For his part, immediately after he was picked, Yi said through an interpreter that he was surprised but that he was “happy to play with the team” and was “happy to play in the NBA.”
Those good feelings were short-lived. Immediately after the draft, a standoff ensued. Yi would not report to Milwaukee for a post-draft press conference (as is the norm) and there were reports flying that his camp was trying to force a trade. The Bucks met with Yi in Las Vegas and Harris told him (in no uncertain terms) that the team wasn’t going to trade him. A lot of people started to blame Fegan for the standoff, saying that he’s the one that wants Yi in a big market so that he can make more dough off Yi’s potential endorsements. Unwisely, Yi disputed the claim, saying that “Fegan is a responsible agent, and I have a lot of fun working with him. So far we have cooperated really well and our relationship is not as bad as media and fans speculate." He went on to say, “I don't think he has made too many decisions for me. It's clear that he works for me, so everything he is doing is based on my ideas.”
By doing so, Yi put the focus (and criticism) squarely on himself.
Interestingly, the same article refers to a Sina.com poll (of Chinese fans) that “found that 82 percent of more than 20,000 respondents want Yi to remain a Buck. Added to this, 71 percent think the Bucks are a suitable team for Yi to begin his NBA career with.” It’s clear that Yi’s power play is not going over well with his fans in China. Americans are far more used to players pulling stunts like this. Subsequently, most NBA fans in the U.S. blame the Bucks for making the pick.
So where do we go from here? Fortunately, even in today’s “me-first” sports culture, the team holds most of the cards. If Yi wants to re-enter the draft, he must sit out this season and not play professionally...anywhere. This doesn’t appear to be a viable option as the Chinese national team wants him to get NBA experience before the ’08 Olympics. If this drags on for the rest of the summer, it’s likely that China will put considerable pressure on Yi to report to Milwaukee. The Bucks owner, U.S. Senator Herb Kohl, should use his political influence to sell Milwaukee as a viable home for the youngster.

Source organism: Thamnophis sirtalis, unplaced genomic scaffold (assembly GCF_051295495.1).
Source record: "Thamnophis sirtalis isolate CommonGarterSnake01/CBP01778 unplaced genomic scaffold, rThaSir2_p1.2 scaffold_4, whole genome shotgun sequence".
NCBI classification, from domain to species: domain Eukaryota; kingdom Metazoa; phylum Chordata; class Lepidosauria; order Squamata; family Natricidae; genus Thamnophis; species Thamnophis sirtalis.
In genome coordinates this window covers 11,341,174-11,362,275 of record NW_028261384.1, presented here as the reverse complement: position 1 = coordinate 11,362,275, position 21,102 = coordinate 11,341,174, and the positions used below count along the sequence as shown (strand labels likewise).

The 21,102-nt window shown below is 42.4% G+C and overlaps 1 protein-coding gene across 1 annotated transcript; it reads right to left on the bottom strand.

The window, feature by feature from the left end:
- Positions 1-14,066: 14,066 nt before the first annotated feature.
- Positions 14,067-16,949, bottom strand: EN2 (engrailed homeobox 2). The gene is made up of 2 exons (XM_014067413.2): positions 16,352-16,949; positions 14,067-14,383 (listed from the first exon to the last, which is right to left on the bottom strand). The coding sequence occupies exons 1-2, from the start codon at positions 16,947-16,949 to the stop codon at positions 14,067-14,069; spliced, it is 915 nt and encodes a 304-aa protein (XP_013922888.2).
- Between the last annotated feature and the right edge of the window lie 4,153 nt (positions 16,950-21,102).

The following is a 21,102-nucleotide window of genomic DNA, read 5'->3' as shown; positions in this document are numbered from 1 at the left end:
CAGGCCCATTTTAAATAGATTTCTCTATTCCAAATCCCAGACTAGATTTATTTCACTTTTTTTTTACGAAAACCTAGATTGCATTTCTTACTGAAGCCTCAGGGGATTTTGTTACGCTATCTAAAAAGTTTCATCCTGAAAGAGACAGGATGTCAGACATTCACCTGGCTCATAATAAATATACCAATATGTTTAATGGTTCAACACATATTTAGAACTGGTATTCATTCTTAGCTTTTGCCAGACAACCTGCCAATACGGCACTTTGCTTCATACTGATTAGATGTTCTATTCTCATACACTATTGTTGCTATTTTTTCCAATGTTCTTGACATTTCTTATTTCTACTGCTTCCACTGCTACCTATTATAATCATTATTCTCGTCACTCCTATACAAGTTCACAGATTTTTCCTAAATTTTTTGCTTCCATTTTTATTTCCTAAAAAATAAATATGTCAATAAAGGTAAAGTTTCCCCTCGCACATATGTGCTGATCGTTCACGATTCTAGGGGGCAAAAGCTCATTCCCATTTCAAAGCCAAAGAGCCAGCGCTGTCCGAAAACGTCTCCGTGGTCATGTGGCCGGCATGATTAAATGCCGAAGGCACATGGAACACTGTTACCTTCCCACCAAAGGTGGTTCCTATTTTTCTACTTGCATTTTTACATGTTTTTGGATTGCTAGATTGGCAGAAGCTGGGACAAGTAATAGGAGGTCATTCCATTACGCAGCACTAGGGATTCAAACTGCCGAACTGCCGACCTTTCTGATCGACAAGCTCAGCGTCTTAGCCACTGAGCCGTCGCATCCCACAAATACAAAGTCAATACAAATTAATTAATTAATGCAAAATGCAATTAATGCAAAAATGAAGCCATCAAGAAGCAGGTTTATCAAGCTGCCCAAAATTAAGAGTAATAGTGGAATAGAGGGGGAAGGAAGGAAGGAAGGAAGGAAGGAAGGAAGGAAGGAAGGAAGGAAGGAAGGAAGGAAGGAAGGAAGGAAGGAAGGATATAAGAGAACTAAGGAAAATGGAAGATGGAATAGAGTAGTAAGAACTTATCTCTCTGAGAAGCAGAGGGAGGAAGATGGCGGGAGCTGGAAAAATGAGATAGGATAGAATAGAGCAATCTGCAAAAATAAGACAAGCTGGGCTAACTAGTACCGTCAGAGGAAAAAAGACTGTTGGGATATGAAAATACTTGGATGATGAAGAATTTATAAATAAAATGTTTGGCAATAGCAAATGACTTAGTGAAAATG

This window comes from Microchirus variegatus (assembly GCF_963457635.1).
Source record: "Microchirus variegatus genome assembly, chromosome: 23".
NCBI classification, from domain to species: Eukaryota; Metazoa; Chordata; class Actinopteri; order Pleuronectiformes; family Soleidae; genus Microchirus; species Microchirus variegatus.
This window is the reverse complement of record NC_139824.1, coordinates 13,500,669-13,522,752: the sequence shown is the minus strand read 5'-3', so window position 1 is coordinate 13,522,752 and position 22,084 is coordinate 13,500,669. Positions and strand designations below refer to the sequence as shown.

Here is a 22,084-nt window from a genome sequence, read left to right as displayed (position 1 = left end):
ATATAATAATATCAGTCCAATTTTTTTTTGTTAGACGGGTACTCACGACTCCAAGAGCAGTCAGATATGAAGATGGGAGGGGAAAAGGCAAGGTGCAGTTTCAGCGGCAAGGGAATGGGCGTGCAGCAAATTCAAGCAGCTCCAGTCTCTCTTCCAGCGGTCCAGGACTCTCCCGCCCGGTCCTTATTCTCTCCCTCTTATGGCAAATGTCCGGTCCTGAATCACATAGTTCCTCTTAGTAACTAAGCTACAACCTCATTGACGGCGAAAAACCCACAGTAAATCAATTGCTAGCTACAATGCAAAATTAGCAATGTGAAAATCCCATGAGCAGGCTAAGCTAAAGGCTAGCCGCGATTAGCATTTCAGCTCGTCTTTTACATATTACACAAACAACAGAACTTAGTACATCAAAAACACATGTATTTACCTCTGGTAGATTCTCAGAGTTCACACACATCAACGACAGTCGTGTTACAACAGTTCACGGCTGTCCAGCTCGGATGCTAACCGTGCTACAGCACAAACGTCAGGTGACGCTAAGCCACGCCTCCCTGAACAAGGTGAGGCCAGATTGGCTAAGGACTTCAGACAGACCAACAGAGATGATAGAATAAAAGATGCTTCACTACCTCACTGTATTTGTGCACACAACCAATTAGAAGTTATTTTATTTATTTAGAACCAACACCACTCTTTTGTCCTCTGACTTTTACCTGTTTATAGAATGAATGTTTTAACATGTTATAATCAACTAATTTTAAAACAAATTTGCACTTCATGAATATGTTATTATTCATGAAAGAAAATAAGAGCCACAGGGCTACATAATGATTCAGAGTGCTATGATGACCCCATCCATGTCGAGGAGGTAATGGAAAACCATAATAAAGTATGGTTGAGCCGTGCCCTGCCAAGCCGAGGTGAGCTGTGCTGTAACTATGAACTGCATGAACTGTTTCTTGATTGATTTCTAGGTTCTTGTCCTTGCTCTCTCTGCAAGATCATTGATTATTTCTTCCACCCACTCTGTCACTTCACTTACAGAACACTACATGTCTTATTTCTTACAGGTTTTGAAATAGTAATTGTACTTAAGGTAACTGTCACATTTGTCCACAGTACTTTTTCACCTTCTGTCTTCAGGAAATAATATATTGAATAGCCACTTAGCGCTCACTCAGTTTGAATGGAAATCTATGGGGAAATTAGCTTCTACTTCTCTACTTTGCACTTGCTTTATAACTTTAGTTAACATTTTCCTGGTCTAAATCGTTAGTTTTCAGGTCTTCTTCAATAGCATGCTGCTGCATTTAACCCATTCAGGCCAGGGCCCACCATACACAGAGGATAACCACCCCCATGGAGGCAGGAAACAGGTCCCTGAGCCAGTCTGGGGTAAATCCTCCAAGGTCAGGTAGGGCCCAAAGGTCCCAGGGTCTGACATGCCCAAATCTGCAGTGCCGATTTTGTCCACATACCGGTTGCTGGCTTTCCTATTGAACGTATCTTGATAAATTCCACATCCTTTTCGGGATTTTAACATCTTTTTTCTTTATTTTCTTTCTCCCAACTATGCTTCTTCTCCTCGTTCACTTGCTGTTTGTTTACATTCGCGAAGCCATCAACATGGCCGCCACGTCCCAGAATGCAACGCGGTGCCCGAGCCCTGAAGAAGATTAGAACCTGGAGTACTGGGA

If Yi does report, and if he’s as good as advertised, he will get a ton of minutes at power forward. Of all the teams in the league, the Bucks are one of the most capable of giving him the minutes that he wants and needs.
But I wonder what kind of effect this is having on the franchise. This situation has become a three-ring circus. The Bucks are a team that should be focused on getting healthy and preparing for the 2007-08 season. With their talent, they could certainly break into the top five or six in the East.
I hope Yi comes to his senses. Milwaukee is a great fit for him. He’ll get lots of playing time and fare better against the weaker competition in the East, setting him up for a nice payday once his rookie contract is up. Then he can choose where he wants to play. If it’s somewhere other than Milwaukee, then so be it. Right now he needs to report to the team that drafted him. That’s how a draft works, after all.
Maybe it’s a pipe dream, but that’s how things should go.
However, I have to wonder, if you’re Larry Harris – how good is Brandan Wright looking right now?